• avatar
      EU Reform- Proactive

      Count your blessings Maia not to be a statistic of one of the “9 mio”- but being very privileged being educated, living where you live and having a voice (although sentimental at times).

      In balance, global food security (“for all”) should not depend on the whim of personal overreactions or personal pestiphobia- while industrialized agriculture goes hand in hand with corporatism, has its drawbacks & deserves due criticism. What are immediate realist choices on a global scale than?

      Those who abhor pesticides (& who doesn’t?) can, may & do cultivate their own “organic” veggies etc -or- are very selective what to buy at the markets. A PRIVILEGE these “9 mio” never had!

      In your nativity, you would rather condemn many more millions to die from hunger, limiting global food supply by only using pesticide free, limited or low yield grown agri products- will you? Cruel or what?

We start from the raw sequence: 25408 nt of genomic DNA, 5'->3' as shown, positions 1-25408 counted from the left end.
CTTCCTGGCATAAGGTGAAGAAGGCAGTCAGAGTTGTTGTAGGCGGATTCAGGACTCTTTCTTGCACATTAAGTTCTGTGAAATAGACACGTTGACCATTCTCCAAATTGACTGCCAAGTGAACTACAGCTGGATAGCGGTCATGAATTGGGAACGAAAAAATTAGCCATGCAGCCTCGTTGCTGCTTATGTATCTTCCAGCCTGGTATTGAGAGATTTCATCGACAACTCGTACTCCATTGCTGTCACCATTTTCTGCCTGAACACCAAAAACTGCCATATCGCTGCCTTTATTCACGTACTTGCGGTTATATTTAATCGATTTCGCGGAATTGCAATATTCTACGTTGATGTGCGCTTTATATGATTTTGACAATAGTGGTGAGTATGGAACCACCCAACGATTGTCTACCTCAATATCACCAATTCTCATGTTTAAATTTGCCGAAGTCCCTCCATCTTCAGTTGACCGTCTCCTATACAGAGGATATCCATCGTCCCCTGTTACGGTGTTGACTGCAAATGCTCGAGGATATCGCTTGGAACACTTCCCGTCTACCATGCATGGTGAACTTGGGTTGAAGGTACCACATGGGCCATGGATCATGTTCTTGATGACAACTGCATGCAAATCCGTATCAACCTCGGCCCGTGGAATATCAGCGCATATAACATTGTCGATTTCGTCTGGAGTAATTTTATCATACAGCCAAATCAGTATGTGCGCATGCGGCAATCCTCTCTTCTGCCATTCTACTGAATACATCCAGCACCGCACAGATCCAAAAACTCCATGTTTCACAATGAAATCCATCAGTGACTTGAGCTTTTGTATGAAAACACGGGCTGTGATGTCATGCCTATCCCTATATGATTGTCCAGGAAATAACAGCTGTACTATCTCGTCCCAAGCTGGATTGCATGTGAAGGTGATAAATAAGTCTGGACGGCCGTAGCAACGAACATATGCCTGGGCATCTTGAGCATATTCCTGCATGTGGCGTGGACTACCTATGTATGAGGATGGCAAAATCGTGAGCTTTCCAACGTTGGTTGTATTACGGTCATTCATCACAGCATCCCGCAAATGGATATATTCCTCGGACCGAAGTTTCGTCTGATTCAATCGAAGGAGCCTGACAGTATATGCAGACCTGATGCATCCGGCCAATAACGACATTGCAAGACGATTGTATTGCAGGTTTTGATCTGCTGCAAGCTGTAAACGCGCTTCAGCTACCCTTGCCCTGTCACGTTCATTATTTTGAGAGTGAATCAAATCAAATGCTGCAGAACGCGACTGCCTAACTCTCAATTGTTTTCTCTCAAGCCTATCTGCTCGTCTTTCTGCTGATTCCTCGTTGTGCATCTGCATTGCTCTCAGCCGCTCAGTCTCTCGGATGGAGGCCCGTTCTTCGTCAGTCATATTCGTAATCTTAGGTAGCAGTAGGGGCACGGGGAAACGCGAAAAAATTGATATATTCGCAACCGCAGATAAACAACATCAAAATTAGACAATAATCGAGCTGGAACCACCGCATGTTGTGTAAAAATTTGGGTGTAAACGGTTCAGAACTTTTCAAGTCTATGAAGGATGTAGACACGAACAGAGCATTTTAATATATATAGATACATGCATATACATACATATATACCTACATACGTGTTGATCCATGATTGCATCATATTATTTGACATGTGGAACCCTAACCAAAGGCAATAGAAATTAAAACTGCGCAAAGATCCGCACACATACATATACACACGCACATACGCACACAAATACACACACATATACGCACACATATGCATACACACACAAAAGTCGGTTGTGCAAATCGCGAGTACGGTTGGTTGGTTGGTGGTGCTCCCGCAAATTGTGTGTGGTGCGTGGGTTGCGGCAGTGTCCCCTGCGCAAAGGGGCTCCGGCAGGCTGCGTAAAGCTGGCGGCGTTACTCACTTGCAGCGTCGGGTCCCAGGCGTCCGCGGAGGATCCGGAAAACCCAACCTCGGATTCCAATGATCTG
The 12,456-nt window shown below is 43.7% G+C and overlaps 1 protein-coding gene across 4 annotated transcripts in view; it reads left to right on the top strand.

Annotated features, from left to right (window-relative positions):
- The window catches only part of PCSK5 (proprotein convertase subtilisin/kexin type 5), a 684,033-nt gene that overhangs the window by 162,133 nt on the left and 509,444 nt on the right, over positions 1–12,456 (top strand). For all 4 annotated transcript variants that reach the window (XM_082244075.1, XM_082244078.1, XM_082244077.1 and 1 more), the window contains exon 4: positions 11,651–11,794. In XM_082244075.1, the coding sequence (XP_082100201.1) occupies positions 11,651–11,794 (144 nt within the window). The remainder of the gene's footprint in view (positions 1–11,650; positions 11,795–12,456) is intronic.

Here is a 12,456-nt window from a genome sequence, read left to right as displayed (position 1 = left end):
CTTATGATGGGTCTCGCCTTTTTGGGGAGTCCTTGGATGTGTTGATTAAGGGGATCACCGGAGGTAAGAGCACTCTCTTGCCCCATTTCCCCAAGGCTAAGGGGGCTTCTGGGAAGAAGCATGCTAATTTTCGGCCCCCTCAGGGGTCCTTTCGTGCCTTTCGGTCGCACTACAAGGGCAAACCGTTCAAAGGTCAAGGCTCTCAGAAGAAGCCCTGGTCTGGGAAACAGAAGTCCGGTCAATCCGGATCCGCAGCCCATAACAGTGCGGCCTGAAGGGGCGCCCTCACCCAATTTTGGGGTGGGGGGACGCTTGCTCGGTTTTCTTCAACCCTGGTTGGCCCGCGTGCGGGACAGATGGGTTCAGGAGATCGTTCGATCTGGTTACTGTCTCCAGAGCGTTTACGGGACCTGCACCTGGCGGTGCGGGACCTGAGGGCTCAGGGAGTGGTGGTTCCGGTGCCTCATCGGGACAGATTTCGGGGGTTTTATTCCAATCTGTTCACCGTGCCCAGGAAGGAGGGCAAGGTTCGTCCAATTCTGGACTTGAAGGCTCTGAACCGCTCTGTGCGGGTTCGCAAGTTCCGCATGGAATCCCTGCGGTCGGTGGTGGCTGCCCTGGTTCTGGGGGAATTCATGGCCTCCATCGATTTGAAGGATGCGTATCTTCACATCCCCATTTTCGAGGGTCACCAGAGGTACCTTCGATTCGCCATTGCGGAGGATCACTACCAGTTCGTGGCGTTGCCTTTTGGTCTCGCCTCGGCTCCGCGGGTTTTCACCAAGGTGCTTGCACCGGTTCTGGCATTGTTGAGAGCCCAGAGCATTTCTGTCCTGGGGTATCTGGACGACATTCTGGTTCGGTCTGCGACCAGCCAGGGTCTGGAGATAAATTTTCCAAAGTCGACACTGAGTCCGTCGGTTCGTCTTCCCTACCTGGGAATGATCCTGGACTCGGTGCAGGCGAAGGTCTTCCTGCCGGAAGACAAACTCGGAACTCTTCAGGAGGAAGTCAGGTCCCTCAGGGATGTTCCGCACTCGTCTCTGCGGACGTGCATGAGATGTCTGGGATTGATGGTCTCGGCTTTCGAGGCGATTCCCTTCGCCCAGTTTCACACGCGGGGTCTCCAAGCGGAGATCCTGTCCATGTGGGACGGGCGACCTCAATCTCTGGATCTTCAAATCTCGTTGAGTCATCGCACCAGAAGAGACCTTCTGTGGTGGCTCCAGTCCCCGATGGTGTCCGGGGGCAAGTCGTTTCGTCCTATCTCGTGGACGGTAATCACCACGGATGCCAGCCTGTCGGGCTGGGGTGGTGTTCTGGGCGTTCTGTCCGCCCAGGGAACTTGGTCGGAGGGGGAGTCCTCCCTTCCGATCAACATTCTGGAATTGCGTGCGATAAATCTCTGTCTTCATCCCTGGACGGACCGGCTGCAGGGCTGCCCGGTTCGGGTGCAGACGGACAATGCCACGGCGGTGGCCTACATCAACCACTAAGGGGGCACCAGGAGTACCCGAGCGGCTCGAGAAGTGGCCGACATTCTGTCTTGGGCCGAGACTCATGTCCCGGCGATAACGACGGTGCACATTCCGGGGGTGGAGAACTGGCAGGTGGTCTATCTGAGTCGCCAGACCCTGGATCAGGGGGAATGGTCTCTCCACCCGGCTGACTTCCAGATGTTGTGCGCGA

• avatar
      Maia Alexandrova

      I am sure those 9 million people would not like to have deformed children and watch them suffer all life or die at an early age. They would not want to get cancer either. People do not die from starvation because of lack of pesticides – this is what the manufacturers of chemicals want you to believe. They die because of wars and climate change which disturbs the normal weather cycles and brings droughts, floods and other disasters that destroy crops. If there is enough will, natural ways for protection from pests can be found and used, but this will mean pesticide companies will go out of business – billions of profits are at stake. This is why it is not done. If food is more expensive, we will buy less, appreciate it more and not waste so much, but preserve our health and environment for many years to come. I am sure that people around the world who are locked in extreme poverty also want to be healthy and don’t want to be forced to eat, drink and breathe harmful toxic substances. Pesticide manufacturers are masters of manipulation and sadly, so far they have been successful – millions believe their lies.